Works Components make a 6mm and a 10mm reach adjust for a DH fork because it has a straight steerer. We have some available on the website!
  • 3 1
 Wow sure does look nice. A virtual pivot with an idler seems kinda strange though. I know a VPP configuration benefits the axle path but doesn’t it help w/chain growth too? It almost seems kinda over kill but, more than likely just clarifies how much I don’t know about kinematics and all that goes w/it
On another note, it’s pretty undeniable it resembles a SC but, at least they steered clear of SC’s FU color scheme. Flat black w/raw links looks pretty ace imo. Might look even better with an ohlins or Extoria. 2 cents
  • 6 0
 All SC bikes have a predominantly forward axle path. With an axle path that is predominantly forward, chain growth is not as large regardless of what platform is used. With this layout being half rearward and then half forward axle path, chain growth numbers are quite high if you remove the idler.
  • 3 0
 Your feedback is greatly appreciated Sir Ive allways thought the the primary focus of a VPP was to help eliminate forward path so thanks for the clarification. It’s allways nice to hear from somebody that knows the facts. The bike looks awesome @CascadeComponents:
  • 1 0
 With a single pivot you can see where...well, where the pivot is. With two links the instant center - the point around which the rear tri is rotating at a given instant - does not have an obvious location. If you design your twin link design so that the IC stays very nearly still, then placing the idler at the point has more or less the same effect as a high single pivot w/ idler.

Having said all that I don't know why you'd use two links at that point. Maybe patent issues? Or maybe just to reduce (but not eliminate) chain growth issues.
  • 3 0
 @WaterBear: Anti-rise benefits a lot from having it be linkage driven. With a single pivot anti-rise starts high and slowly drops. With the two small links it starts at a similarly high place, but then drops much quicker. This is what gives it the predictable braking characteristics.
  • 1 0
 @Crankhed: someone being respectful and asking questions? in a pinkbike comment section? this is impossible
  • 6 0
 Congrats troydon!
  • 3 1
 If more dh bikes were boost 148 I think they'd sell more dh bikes. Spesh does it so why not everyone else? Bruni and Finn don't seem to have any issues with rear wheel strength/stiffness from the narrower flanges.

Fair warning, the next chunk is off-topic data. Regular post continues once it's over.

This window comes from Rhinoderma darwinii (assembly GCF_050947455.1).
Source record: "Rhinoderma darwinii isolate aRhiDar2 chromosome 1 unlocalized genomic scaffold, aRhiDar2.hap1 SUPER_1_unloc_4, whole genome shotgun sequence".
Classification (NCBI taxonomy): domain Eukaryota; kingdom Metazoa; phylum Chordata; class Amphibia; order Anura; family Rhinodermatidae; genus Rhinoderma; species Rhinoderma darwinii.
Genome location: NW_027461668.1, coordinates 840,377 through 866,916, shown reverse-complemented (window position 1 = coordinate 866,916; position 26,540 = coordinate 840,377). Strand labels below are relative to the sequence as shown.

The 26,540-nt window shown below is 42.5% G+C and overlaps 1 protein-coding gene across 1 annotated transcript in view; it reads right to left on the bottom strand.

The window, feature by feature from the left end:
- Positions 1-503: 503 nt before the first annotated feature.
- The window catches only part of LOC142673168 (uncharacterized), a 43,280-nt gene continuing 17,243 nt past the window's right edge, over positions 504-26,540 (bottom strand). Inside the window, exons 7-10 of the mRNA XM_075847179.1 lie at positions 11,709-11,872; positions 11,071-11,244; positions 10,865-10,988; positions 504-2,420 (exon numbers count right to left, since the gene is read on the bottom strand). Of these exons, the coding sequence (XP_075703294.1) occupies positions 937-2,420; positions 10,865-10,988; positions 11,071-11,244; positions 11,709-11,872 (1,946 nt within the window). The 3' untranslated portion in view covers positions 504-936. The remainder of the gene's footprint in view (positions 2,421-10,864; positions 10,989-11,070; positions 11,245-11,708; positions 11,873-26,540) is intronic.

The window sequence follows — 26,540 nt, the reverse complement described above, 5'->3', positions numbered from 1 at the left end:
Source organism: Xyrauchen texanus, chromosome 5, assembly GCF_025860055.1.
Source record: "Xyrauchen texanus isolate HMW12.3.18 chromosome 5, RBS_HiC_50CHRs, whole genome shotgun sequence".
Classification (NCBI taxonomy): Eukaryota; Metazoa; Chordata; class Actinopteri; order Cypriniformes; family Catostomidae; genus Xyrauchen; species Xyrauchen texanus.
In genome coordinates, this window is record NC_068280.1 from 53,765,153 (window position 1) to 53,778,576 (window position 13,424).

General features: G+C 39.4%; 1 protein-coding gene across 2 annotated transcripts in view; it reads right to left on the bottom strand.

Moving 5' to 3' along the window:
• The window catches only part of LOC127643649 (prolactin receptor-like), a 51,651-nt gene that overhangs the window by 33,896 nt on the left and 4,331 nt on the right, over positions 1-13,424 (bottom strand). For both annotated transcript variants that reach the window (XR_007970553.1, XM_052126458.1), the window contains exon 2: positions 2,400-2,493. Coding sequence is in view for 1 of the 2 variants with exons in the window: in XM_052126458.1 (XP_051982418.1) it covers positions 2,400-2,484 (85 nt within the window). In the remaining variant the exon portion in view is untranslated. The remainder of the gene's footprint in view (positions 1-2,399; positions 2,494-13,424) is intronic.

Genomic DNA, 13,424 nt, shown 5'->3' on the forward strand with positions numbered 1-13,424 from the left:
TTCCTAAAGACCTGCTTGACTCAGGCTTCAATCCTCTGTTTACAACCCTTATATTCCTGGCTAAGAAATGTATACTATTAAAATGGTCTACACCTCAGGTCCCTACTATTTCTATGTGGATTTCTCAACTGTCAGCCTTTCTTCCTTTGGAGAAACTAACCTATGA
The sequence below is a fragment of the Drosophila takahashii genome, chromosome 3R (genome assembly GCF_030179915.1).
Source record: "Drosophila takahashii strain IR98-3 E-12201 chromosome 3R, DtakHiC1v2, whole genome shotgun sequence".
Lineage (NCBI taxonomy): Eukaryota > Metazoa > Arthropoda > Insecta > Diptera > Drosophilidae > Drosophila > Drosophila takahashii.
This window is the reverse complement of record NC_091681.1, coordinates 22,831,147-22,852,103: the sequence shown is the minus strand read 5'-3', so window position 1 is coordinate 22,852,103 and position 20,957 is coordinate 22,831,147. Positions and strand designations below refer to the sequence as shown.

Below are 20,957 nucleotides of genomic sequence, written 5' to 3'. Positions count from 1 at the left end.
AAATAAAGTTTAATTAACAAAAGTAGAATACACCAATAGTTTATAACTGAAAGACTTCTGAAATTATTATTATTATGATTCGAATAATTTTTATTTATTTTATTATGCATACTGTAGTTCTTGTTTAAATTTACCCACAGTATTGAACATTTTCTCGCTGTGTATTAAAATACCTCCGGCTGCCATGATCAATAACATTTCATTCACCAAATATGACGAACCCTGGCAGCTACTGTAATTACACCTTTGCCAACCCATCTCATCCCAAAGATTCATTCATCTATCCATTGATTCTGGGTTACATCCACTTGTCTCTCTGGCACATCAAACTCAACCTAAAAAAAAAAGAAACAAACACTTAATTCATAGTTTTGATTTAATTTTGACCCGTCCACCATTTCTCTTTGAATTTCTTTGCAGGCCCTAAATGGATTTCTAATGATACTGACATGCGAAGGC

• 5 1
 The real question is how are Cascade Components going to justify selling an aftermarket linkage to make it better now?
  • 1 0
 Two points:
1. You didn't say if was progressive enough @mattbeer?
2. The geometry is almost exactly my preference... for a trail bike. And I don't say that as a negative, just it's marvellous where we've got to with MTBs now, eh?
  • 2 0
 Bike looks awesome and I would look at snatching one up if there a was a smaller size.

Maybe next batch you guys can do a 450 reach version with the +/- 10mm headtube that would cover another group of
smaller riders.
  • 1 0
 This looks amazing and I’m a little bit tempted!

The head angle on paper doesn’t ring any alarm bells to me but interesting to see that “it feels like it rides at agree steeper”. Can an angle set be fitted if needed?
  • 2 0
 You can easily get that axel path from a mid-pivot bike that doesn't need an idler. I'd like to hear why they went with an idler.
  • 11 2
 You can't get a total of 3mm of chain growth without using and idler. If you have that axle path and don't have an idler there is way more pedal kick.
  • 6 2
 @CascadeComponents: Don't come around here with your 100% true facts and common sense! This is the Pinkbike comments section, you'll get beat up if you keep talking like that!
  • 5 0
 Huck it to flat, please!
  • 3 0
 I think we should call it what it is.. A mid pivot
  • 2 0
 Troyden is the man. And he absolutely rips. This bike is gonna be a good one
  • 1 0
 Looks like the original grim donut linkage from the first sketches. High pivot and VPP!
  • 3 5
 Beautiful, elegant matte carbon finish that gives it that truly priceless look...only to be slathered in 82lbs of custom trimmed helicopter tape the instant the dentist purchases it and parks it in the garage to be forgotten about for a decade.
  • 1 0
 I doubt these guys are looking to sell to your average dentist. This isn’t your average group of engineerds trying to make a fancy product… it’s serious riders building what they want to ride.
  • 1 0
 @Eatsdirt: Oh, they can build what they want to ride all they want. But the more Gucci they make them look...and I looks damn fine...the more dentists will want to hoard them in the garage.
  • 3 0
 Looks dope.
  • 2 0
 I want to see the non-drive side.
  • 1 0
 Us too!
  • 1 0